Citing Tovey’s standout performance in “The History Boys” and his leading role in the recent London stage production of “Angels in America,” director Bill Condon says, “He’s an actor I’ve always wanted to work with.  Stephen is a part that could have gone in another direction.  He could have been a more traditionally conventional, uptight, academic and a bit of a prig.  I really liked how Russell brought a different kind of life to it.”

    Though Stephen’s reaction to Roy is less than enthusiastic, Tovey couldn’t have been happier to reunite with McKellen, with whom he worked on the 2011 short “Lady Grey London.”  “Ian is just cool,” he says. “He’s not at all his age; he’s like a dude.  I loved hanging out with him.  And Helen is heaven, just heaven.  At one point I was aware that I was standing next to Gandalf and Queen Elizabeth—these actors who are so well-respected and with such incredible careers and yet they’re so grounded and gracious.  When you do scenes together and they’re just in the moment with you, it’s the most rewarding experience.”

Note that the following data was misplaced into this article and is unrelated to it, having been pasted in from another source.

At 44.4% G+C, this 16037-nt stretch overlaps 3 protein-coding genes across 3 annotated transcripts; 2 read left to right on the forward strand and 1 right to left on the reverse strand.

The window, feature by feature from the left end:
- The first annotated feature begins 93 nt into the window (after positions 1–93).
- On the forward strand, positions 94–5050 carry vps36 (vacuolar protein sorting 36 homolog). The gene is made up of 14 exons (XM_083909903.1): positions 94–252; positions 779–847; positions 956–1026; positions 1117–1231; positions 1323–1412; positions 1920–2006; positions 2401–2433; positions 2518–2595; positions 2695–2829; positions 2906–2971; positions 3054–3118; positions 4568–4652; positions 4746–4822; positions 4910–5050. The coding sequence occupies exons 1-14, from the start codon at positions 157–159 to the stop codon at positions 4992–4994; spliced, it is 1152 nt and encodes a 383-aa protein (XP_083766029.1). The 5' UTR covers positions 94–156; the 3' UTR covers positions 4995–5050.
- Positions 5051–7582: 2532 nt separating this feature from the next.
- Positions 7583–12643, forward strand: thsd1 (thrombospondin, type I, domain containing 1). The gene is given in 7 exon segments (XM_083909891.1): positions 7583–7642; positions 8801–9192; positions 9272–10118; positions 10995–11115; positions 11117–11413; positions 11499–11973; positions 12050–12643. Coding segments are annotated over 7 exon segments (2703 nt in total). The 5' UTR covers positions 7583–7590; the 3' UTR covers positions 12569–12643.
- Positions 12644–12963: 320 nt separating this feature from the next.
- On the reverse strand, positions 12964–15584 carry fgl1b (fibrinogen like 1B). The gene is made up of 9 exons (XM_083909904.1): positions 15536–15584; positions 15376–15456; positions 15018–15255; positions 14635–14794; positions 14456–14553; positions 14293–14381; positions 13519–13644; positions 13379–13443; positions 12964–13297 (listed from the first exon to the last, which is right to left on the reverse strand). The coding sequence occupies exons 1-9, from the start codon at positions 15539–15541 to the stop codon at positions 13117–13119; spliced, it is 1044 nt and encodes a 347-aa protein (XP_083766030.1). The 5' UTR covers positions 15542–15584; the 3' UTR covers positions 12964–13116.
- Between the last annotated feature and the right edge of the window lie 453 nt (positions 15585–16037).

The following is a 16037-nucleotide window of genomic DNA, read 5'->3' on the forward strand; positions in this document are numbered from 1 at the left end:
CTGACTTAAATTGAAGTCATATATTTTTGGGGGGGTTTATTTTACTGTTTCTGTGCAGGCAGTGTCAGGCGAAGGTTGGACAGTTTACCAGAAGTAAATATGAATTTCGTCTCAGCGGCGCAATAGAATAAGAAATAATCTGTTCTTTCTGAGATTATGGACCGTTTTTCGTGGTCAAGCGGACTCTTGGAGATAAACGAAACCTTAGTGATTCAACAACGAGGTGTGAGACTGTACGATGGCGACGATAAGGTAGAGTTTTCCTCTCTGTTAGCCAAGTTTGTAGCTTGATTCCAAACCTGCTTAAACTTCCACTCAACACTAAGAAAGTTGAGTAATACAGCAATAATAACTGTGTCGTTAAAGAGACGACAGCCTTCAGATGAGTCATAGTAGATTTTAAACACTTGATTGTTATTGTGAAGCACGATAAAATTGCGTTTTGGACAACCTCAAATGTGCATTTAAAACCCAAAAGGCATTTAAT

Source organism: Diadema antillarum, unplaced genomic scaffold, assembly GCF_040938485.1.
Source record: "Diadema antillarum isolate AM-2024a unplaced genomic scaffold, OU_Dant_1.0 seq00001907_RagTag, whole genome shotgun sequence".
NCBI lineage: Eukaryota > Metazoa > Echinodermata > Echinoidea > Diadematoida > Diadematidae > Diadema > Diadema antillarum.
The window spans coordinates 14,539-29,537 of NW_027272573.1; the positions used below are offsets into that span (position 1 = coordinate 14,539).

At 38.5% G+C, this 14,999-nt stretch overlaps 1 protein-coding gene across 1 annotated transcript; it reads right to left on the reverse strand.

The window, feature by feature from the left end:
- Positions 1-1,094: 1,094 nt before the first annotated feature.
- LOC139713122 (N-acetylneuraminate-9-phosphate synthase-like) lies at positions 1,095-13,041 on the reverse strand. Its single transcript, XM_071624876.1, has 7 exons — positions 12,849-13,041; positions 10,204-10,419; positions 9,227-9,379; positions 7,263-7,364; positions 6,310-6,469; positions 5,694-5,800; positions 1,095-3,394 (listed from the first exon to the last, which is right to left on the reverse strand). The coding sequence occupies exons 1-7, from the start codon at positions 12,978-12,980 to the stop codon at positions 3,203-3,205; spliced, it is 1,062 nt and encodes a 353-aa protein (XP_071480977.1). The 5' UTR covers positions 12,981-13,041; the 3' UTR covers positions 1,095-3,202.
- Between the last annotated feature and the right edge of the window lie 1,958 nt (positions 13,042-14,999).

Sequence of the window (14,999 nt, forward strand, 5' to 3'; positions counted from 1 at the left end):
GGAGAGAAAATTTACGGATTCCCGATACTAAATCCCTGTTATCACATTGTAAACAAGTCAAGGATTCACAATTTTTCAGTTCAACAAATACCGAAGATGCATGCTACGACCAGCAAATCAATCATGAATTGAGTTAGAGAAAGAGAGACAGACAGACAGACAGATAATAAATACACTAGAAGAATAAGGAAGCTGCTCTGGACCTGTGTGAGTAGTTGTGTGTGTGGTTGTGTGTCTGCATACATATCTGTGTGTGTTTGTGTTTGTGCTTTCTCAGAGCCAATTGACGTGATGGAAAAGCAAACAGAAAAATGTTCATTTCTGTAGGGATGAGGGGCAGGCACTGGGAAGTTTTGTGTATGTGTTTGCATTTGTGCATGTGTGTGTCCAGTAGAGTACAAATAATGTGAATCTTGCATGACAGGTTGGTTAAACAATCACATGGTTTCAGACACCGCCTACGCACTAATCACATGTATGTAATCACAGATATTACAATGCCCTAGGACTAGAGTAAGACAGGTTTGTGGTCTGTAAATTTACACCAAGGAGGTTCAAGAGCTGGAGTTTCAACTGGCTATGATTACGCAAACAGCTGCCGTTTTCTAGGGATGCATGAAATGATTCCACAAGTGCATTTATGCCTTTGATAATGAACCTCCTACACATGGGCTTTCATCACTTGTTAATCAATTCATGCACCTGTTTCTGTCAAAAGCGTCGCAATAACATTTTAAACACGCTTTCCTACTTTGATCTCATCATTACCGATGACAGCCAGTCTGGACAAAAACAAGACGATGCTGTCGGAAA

“The Good Liar” is distributed in the Philippines by Warner Bros. Pictures, a WarnerMedia Company.

  • forgforg Administrator PEx Moderator

    THE GOOD LIAR SETS FIRST ON-SCREEN TEAM-UP OF 

    HELEN MIRREN, IAN MCKELLEN

     


    Having seen Helen Mirren and Ian McKellen match wits on the Broadway stage some years ago director Bill Condon says, “I knew they were great sparring partners.”  Now, the iconic actors star together on screen for the first time in New Line Cinema’s suspenseful drama “The Good Liar” (in Philippine cinemas November 27).